Interesting to see Killian Escobedo’s post on digital video preservation over at the Smithsonian Archives’ visual archives blog. Our trainee, Emma, is working on questions of these sort at the moment as we start to develop strategies for preserving the vast amount of born-digital video being deposited in our archive collections. While there’s quite a lot of material out there on digitising analogue video, we’ve found a real shortage of guidance on the management of born-digital video collections. With that in mind I’d be really interested in hearing how other folks are dealing with this kind of material. Can you give us any pointers? At the moment we’re particularly interested in learning more about existing practices, good tools, realistic workflows, and preservation-grade standards (for metadata and content – which ones and why?).
So, what kind of digital video do we have? It’s a good question, and one I can’t answer fully for the moment. What I can say is that our collections include digital video deposited on CDs, DVDs, Bluray discs, miniDV and mediumDV cassettes, and hard disks. Much of this material has yet to be captured from its original media so we don’t have that inventory of codecs, wrapper formats, frame rates, metadata, etc. that Killian talks about. This kind of detailed survey work is a next step for us, but one that will have to wait until we have developed a workflow for initial capture (bit-level preservation comes first). I wonder if we’ll see the same diversity of technical characteristics present in the Smithsonian’s materials. It seems likely.
2 thoughts on “Preserving born-digital video – what are good practices?”
Cheers Simon 🙂 Couple of links there we hadn’t reached yet.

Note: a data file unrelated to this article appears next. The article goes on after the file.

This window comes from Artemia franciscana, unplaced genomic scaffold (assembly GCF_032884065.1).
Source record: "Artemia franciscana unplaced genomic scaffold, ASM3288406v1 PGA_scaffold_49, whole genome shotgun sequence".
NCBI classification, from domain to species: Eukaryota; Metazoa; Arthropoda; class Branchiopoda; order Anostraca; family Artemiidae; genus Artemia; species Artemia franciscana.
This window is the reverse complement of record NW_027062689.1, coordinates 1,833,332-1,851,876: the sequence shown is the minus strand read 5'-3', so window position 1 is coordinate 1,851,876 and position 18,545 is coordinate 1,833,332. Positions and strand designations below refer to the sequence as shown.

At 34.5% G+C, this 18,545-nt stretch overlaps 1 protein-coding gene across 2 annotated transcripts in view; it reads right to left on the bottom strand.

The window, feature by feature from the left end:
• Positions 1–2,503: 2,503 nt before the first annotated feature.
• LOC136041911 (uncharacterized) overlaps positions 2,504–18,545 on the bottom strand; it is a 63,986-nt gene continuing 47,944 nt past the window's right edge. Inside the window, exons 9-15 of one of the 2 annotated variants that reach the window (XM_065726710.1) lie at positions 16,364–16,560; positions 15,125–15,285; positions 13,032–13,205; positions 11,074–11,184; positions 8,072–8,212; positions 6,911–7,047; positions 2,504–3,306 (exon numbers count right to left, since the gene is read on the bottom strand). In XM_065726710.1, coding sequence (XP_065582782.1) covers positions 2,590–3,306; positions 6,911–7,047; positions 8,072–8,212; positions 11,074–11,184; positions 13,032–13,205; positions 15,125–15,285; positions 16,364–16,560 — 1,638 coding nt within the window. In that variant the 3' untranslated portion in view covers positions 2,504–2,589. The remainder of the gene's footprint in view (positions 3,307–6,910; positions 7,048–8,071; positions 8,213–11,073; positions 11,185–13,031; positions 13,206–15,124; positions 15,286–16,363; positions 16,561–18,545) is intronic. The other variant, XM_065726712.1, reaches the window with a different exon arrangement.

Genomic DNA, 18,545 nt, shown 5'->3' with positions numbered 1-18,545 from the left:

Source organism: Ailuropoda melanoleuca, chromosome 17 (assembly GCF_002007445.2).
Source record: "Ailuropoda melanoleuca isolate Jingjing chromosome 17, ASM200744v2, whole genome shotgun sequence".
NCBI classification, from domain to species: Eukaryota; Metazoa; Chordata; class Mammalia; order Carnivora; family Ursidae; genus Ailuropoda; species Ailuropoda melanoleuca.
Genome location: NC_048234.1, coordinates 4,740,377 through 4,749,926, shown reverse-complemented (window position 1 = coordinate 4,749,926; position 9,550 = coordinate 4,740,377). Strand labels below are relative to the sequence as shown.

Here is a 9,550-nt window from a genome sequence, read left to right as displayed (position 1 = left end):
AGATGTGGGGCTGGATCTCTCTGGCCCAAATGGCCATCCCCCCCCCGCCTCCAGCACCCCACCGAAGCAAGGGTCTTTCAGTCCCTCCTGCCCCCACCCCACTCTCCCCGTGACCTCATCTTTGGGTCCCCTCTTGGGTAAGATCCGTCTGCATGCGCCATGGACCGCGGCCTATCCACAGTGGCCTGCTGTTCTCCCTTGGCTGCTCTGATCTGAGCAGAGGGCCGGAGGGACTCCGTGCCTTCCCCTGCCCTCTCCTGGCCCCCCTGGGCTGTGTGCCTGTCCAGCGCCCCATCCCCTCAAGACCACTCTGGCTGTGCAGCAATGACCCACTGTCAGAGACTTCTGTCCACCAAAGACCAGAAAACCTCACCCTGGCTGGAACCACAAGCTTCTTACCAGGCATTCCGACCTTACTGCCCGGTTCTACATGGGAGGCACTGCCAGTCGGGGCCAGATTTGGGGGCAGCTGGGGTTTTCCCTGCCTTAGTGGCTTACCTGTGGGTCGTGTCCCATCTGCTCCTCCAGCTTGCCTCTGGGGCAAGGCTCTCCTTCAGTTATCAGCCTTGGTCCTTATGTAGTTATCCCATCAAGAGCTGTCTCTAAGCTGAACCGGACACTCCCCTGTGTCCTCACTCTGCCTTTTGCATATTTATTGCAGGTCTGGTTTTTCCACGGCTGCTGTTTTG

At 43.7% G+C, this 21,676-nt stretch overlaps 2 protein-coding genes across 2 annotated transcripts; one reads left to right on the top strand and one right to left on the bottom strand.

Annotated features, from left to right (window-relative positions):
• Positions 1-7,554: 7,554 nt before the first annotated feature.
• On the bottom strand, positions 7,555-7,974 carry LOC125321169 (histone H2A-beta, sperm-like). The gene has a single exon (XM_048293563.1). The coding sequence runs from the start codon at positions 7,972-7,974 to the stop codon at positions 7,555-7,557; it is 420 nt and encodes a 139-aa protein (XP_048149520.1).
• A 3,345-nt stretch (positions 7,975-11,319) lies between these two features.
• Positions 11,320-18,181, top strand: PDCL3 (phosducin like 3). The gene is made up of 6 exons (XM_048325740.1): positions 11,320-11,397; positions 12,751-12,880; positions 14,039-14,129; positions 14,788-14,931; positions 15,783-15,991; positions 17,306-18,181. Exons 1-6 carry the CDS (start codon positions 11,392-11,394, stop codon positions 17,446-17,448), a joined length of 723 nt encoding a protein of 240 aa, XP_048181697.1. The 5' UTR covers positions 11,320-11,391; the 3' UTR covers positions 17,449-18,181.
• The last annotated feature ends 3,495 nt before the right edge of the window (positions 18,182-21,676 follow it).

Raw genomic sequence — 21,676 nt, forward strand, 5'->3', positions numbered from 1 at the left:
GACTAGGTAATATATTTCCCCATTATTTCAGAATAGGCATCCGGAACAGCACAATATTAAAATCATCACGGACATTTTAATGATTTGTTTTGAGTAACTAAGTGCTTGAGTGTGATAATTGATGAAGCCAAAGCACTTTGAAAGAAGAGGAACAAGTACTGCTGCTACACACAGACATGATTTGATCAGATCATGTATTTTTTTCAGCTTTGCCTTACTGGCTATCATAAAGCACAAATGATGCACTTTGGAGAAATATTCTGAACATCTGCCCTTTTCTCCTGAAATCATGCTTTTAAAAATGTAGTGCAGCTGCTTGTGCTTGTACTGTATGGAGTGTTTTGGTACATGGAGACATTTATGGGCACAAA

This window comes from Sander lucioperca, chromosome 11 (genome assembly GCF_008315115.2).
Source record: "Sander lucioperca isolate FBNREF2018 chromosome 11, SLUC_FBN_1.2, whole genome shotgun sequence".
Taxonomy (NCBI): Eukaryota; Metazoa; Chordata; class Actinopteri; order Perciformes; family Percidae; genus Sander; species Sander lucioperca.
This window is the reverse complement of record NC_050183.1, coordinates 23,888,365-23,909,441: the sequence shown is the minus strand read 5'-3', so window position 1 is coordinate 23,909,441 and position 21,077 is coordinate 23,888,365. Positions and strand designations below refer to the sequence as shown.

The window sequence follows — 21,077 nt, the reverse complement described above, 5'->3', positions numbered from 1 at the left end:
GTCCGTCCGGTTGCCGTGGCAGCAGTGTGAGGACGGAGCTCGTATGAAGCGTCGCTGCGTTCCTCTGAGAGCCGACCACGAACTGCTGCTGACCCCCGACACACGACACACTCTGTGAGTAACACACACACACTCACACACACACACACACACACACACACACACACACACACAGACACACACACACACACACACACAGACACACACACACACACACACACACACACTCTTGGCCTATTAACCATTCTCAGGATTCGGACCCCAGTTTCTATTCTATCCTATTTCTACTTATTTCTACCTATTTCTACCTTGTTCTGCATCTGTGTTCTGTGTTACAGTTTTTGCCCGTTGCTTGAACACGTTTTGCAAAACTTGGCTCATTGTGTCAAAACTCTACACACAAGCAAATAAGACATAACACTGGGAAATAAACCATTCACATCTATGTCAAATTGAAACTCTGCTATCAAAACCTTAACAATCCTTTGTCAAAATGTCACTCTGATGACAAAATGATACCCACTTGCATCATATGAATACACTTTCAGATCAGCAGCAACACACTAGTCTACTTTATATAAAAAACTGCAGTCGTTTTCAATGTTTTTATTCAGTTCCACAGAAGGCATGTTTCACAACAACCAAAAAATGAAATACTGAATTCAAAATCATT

Since you’re starting with born-digital, you at least get to skip the tricky part and go straight to the really hard stuff 🙂
A few thoughts off the top of my head:
1) VideoCD discs are MPEG-1, so they’re pretty easy to handle.
2) DVDs are MPEG-2 encoded; some commercial releases may be CSS encrypted; CSS encryption is solved, and open source libraries are widely available to remove it.
3) BlueRay may use HDCP protection, which has also now been cracked; software is not widely available at this time.
4) Under UK law, unless there is a specific license agreement to the contrary, copyright owners are supposed to provide a means to allow archives to exercise their right to make preservation copies (or at least, you petition the secretary of state to lean on them). If the copyright owner is also the donor, then copy protection is unlikely to be a problem.
5) DV tapes put the “not archival” in “that’s not archival”… get the bits onto spinning media asap. The copy should be as good as the original, assuming that original data is still good. The content is encoded in a standard format without much metadata, so it’s especially important to keep track of which file came from which tape. Once you’ve got the data, it is supposed to be better if you don’t rewind the tape until needed. When a tape snaps , Reel-to-reel splice-fu can be used to keep going, with some loss for the spliced part. If this happens it might be an idea to do the rest of the acquisition on your least favorite deck.
6) At some someone will bring up MPEG-7.
7) The AVATAR-m project may be of interest: http://www.avatar-m.org.uk/Avatarm/